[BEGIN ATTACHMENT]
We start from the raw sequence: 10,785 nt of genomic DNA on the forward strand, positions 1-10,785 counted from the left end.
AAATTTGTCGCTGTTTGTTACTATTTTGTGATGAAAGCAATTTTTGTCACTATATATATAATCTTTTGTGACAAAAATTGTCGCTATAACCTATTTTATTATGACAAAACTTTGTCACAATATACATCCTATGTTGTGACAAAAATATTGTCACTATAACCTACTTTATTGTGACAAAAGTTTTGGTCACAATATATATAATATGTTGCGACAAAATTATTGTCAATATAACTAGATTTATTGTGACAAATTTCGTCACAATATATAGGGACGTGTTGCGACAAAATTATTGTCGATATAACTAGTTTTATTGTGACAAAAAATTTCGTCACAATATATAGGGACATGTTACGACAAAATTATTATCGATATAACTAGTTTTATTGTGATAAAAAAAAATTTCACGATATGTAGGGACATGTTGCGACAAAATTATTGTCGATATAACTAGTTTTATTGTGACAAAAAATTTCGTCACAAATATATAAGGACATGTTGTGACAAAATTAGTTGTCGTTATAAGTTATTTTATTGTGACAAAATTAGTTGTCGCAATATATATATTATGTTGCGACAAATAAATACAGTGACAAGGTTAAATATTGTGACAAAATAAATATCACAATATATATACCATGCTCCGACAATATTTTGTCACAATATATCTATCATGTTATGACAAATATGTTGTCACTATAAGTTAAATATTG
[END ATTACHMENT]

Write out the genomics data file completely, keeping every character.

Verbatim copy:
We start from the raw sequence: 10,785 nt of genomic DNA on the forward strand, positions 1-10,785 counted from the left end.
AAATTTGTCGCTGTTTGTTACTATTTTGTGATGAAAGCAATTTTTGTCACTATATATATAATCTTTTGTGACAAAAATTGTCGCTATAACCTATTTTATTATGACAAAACTTTGTCACAATATACATCCTATGTTGTGACAAAAATATTGTCACTATAACCTACTTTATTGTGACAAAAGTTTTGGTCACAATATATATAATATGTTGCGACAAAATTATTGTCAATATAACTAGATTTATTGTGACAAATTTCGTCACAATATATAGGGACGTGTTGCGACAAAATTATTGTCGATATAACTAGTTTTATTGTGACAAAAAATTTCGTCACAATATATAGGGACATGTTACGACAAAATTATTATCGATATAACTAGTTTTATTGTGATAAAAAAAAATTTCACGATATGTAGGGACATGTTGCGACAAAATTATTGTCGATATAACTAGTTTTATTGTGACAAAAAATTTCGTCACAAATATATAAGGACATGTTGTGACAAAATTAGTTGTCGTTATAAGTTATTTTATTGTGACAAAATTAGTTGTCGCAATATATATATTATGTTGCGACAAATAAATACAGTGACAAGGTTAAATATTGTGACAAAATAAATATCACAATATATATACCATGCTCCGACAATATTTTGTCACAATATATCTATCATGTTATGACAAATATGTTGTCACTATAAGTTAAATATTG